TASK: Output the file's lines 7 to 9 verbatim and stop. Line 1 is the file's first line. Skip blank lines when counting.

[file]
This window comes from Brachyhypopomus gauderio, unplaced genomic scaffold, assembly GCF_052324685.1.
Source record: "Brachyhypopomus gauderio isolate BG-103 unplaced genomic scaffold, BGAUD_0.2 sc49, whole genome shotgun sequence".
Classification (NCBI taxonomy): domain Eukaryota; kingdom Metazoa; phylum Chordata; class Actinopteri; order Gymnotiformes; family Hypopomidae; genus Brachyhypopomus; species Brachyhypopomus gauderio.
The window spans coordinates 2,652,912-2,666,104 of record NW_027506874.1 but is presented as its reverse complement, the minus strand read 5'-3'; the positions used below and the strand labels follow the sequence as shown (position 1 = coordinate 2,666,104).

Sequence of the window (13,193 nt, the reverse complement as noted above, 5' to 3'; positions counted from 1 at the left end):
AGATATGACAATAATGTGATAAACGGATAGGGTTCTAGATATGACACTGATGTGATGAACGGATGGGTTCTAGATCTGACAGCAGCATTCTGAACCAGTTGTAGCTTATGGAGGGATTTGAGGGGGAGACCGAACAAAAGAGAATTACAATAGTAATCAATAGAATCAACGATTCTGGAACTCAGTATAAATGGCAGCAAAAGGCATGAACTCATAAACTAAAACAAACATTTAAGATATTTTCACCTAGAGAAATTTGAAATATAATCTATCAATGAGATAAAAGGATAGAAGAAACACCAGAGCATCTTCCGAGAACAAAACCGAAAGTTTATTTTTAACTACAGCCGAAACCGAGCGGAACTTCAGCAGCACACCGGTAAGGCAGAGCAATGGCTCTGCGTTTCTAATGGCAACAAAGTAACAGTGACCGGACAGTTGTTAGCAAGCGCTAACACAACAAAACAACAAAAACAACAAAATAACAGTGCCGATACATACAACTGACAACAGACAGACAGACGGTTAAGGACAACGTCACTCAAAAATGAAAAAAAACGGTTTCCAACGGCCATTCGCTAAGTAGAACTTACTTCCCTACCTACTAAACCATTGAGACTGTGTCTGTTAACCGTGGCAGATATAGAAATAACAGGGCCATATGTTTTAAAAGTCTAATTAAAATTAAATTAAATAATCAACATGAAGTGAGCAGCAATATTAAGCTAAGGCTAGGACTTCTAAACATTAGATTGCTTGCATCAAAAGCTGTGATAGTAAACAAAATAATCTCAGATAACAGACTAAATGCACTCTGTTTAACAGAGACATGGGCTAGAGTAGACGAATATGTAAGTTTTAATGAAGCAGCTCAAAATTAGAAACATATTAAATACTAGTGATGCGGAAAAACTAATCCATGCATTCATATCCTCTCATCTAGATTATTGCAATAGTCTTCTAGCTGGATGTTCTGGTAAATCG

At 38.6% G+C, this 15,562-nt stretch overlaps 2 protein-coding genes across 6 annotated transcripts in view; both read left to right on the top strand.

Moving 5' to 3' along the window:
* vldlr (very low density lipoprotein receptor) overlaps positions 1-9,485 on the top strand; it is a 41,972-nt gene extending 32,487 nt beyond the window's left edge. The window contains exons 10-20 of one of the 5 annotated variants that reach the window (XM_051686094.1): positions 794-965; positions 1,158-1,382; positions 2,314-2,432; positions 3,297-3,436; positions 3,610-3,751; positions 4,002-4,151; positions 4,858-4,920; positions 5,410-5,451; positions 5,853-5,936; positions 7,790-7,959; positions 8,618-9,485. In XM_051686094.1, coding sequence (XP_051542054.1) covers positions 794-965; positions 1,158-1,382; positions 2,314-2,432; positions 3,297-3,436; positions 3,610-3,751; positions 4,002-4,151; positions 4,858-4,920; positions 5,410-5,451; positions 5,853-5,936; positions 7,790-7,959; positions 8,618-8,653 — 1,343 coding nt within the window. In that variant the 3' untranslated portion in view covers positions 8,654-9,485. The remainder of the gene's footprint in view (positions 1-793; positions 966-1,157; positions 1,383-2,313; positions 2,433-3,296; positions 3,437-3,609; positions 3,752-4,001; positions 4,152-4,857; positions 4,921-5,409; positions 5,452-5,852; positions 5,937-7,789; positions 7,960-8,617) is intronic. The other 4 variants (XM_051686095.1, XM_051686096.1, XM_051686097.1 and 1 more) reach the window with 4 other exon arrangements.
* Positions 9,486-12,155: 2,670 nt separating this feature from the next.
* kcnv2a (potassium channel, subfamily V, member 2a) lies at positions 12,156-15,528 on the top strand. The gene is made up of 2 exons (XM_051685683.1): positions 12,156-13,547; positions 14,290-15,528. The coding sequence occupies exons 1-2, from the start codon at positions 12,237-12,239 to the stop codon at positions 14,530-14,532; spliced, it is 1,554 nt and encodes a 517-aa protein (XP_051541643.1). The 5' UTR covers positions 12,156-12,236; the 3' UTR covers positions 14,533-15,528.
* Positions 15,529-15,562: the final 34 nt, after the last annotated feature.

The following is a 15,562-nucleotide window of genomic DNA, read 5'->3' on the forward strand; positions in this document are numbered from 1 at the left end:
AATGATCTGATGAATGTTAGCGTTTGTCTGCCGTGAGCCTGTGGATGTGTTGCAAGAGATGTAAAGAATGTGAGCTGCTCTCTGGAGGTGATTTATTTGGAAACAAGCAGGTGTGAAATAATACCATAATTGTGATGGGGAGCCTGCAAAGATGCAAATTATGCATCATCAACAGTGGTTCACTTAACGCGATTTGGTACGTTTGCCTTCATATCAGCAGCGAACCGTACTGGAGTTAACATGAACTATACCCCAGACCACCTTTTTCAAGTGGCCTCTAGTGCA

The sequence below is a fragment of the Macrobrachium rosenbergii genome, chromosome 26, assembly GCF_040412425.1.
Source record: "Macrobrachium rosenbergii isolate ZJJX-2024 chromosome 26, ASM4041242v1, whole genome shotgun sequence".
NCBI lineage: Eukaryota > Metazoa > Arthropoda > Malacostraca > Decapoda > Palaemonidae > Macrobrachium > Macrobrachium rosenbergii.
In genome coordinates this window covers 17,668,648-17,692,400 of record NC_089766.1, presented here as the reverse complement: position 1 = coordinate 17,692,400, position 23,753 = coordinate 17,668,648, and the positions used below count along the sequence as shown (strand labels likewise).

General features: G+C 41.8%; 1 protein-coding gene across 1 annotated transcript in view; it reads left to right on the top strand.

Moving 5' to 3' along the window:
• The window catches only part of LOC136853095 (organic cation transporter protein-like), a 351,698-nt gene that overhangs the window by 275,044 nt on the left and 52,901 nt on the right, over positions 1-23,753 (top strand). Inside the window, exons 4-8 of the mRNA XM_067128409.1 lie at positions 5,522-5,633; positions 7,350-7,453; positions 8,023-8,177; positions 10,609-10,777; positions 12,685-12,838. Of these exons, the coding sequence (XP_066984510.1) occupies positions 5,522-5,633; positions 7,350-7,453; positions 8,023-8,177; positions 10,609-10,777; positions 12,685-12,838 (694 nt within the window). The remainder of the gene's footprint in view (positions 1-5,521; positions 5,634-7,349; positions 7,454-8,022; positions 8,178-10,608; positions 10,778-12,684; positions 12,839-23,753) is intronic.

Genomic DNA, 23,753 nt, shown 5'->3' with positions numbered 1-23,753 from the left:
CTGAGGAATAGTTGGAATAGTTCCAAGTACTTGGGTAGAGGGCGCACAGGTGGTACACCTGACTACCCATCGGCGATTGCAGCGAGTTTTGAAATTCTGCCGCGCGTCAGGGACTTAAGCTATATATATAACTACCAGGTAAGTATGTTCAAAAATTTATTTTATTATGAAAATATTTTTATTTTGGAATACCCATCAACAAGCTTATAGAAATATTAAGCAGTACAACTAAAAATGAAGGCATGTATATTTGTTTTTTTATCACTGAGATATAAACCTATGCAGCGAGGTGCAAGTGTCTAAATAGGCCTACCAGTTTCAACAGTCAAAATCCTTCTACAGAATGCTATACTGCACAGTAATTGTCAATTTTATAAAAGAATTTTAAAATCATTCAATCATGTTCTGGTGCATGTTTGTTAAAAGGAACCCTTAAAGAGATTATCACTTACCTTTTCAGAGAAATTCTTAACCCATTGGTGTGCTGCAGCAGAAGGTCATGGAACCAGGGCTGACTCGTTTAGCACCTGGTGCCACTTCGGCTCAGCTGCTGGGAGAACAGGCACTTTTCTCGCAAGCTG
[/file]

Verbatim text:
At 38.6% G+C, this 15,562-nt stretch overlaps 2 protein-coding genes across 6 annotated transcripts in view; both read left to right on the top strand.

Moving 5' to 3' along the window:
* vldlr (very low density lipoprotein receptor) overlaps positions 1-9,485 on the top strand; it is a 41,972-nt gene extending 32,487 nt beyond the window's left edge. The window contains exons 10-20 of one of the 5 annotated variants that reach the window (XM_051686094.1): positions 794-965; positions 1,158-1,382; positions 2,314-2,432; positions 3,297-3,436; positions 3,610-3,751; positions 4,002-4,151; positions 4,858-4,920; positions 5,410-5,451; positions 5,853-5,936; positions 7,790-7,959; positions 8,618-9,485. In XM_051686094.1, coding sequence (XP_051542054.1) covers positions 794-965; positions 1,158-1,382; positions 2,314-2,432; positions 3,297-3,436; positions 3,610-3,751; positions 4,002-4,151; positions 4,858-4,920; positions 5,410-5,451; positions 5,853-5,936; positions 7,790-7,959; positions 8,618-8,653 — 1,343 coding nt within the window. In that variant the 3' untranslated portion in view covers positions 8,654-9,485. The remainder of the gene's footprint in view (positions 1-793; positions 966-1,157; positions 1,383-2,313; positions 2,433-3,296; positions 3,437-3,609; positions 3,752-4,001; positions 4,152-4,857; positions 4,921-5,409; positions 5,452-5,852; positions 5,937-7,789; positions 7,960-8,617) is intronic. The other 4 variants (XM_051686095.1, XM_051686096.1, XM_051686097.1 and 1 more) reach the window with 4 other exon arrangements.